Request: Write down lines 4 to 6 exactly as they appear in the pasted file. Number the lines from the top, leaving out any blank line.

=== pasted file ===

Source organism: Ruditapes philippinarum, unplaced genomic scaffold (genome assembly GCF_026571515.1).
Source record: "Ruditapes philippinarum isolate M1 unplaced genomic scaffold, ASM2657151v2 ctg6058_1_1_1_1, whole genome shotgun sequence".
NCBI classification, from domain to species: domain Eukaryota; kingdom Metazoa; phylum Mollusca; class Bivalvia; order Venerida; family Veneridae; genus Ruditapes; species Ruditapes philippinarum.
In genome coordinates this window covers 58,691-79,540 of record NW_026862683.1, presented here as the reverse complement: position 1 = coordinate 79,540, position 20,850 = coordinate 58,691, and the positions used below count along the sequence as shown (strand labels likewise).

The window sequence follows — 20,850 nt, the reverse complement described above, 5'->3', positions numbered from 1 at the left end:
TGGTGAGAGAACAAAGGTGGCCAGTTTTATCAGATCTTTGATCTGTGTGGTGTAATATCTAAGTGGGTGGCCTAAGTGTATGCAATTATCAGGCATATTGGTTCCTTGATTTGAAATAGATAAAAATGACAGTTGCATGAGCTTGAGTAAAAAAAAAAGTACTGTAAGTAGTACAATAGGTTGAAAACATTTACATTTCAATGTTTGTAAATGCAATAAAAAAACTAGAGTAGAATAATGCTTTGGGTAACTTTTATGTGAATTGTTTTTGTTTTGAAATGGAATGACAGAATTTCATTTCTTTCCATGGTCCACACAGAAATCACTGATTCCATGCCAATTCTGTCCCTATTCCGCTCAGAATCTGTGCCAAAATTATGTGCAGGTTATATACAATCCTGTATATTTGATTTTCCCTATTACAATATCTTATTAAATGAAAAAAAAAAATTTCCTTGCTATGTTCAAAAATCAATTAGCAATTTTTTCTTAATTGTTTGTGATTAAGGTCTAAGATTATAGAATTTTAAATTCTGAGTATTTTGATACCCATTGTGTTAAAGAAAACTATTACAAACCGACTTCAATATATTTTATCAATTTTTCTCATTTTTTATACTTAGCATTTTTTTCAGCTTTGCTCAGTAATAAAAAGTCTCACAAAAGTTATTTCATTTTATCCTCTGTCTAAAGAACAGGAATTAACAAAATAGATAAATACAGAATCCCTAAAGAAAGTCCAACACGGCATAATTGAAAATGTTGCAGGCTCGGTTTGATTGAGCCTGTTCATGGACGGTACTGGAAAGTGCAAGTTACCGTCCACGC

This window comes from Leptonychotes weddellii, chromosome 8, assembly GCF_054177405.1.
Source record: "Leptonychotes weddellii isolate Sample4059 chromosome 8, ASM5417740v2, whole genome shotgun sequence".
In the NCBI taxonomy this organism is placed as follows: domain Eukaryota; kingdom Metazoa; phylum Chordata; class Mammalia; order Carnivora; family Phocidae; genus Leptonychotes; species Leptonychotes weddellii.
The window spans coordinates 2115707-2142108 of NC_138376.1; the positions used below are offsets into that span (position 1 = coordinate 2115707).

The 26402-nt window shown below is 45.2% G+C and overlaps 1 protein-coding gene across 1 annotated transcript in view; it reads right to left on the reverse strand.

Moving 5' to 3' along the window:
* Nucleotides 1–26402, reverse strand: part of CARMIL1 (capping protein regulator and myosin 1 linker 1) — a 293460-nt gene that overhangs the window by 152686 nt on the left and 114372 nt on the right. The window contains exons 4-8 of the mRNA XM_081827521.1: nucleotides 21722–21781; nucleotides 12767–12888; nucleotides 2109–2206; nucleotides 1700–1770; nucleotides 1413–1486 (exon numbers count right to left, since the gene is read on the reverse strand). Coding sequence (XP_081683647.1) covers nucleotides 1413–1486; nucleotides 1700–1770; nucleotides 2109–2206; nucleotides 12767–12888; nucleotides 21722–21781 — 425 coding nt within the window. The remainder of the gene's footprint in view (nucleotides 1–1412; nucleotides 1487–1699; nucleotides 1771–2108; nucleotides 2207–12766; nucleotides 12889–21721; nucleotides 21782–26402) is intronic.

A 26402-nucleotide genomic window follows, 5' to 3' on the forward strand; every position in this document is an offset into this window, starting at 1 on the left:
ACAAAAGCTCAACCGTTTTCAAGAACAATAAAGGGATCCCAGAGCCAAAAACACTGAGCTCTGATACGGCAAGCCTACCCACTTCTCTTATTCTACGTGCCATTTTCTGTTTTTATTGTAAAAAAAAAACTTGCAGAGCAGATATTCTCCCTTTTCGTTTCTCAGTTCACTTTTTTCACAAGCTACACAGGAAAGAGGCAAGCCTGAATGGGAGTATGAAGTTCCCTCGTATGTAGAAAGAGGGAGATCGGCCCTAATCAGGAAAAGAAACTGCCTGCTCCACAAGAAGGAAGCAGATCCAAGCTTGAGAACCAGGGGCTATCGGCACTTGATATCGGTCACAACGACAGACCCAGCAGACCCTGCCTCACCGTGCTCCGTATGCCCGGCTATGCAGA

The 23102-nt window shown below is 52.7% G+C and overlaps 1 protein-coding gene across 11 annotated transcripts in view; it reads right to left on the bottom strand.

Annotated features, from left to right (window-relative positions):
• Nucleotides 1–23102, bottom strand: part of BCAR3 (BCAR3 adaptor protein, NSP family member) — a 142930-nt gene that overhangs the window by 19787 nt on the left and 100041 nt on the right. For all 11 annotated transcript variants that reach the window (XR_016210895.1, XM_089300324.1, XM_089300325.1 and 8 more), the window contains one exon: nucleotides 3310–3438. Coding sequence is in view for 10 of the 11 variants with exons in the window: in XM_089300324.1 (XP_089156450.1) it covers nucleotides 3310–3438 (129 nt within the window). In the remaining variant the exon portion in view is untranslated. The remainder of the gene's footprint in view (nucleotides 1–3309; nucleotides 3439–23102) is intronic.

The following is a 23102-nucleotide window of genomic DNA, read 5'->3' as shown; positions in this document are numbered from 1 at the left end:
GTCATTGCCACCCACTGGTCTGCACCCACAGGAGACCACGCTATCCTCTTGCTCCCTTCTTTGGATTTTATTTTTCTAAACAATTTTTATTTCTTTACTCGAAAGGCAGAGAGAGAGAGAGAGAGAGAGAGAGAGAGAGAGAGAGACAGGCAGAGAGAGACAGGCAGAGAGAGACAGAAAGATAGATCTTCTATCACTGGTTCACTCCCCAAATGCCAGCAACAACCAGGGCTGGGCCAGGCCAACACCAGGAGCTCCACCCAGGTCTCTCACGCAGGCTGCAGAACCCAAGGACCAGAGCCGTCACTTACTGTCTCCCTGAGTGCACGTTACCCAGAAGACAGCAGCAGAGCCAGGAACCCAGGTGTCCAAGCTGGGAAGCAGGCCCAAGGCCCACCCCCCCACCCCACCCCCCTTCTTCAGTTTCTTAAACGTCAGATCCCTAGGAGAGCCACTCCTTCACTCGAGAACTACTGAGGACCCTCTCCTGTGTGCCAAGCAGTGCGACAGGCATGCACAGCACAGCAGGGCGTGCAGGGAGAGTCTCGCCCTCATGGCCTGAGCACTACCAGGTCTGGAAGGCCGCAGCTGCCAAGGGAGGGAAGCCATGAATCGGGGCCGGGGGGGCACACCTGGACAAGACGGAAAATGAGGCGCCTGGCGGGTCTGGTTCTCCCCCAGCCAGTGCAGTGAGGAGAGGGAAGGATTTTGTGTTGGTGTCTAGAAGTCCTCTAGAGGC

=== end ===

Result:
In genome coordinates this window covers 58,691-79,540 of record NW_026862683.1, presented here as the reverse complement: position 1 = coordinate 79,540, position 20,850 = coordinate 58,691, and the positions used below count along the sequence as shown (strand labels likewise).

The window sequence follows — 20,850 nt, the reverse complement described above, 5'->3', positions numbered from 1 at the left end:
TGGTGAGAGAACAAAGGTGGCCAGTTTTATCAGATCTTTGATCTGTGTGGTGTAATATCTAAGTGGGTGGCCTAAGTGTATGCAATTATCAGGCATATTGGTTCCTTGATTTGAAATAGATAAAAATGACAGTTGCATGAGCTTGAGTAAAAAAAAAAGTACTGTAAGTAGTACAATAGGTTGAAAACATTTACATTTCAATGTTTGTAAATGCAATAAAAAAACTAGAGTAGAATAATGCTTTGGGTAACTTTTATGTGAATTGTTTTTGTTTTGAAATGGAATGACAGAATTTCATTTCTTTCCATGGTCCACACAGAAATCACTGATTCCATGCCAATTCTGTCCCTATTCCGCTCAGAATCTGTGCCAAAATTATGTGCAGGTTATATACAATCCTGTATATTTGATTTTCCCTATTACAATATCTTATTAAATGAAAAAAAAAAATTTCCTTGCTATGTTCAAAAATCAATTAGCAATTTTTTCTTAATTGTTTGTGATTAAGGTCTAAGATTATAGAATTTTAAATTCTGAGTATTTTGATACCCATTGTGTTAAAGAAAACTATTACAAACCGACTTCAATATATTTTATCAATTTTTCTCATTTTTTATACTTAGCATTTTTTTCAGCTTTGCTCAGTAATAAAAAGTCTCACAAAAGTTATTTCATTTTATCCTCTGTCTAAAGAACAGGAATTAACAAAATAGATAAATACAGAATCCCTAAAGAAAGTCCAACACGGCATAATTGAAAATGTTGCAGGCTCGGTTTGATTGAGCCTGTTCATGGACGGTACTGGAAAGTGCAAGTTACCGTCCACGC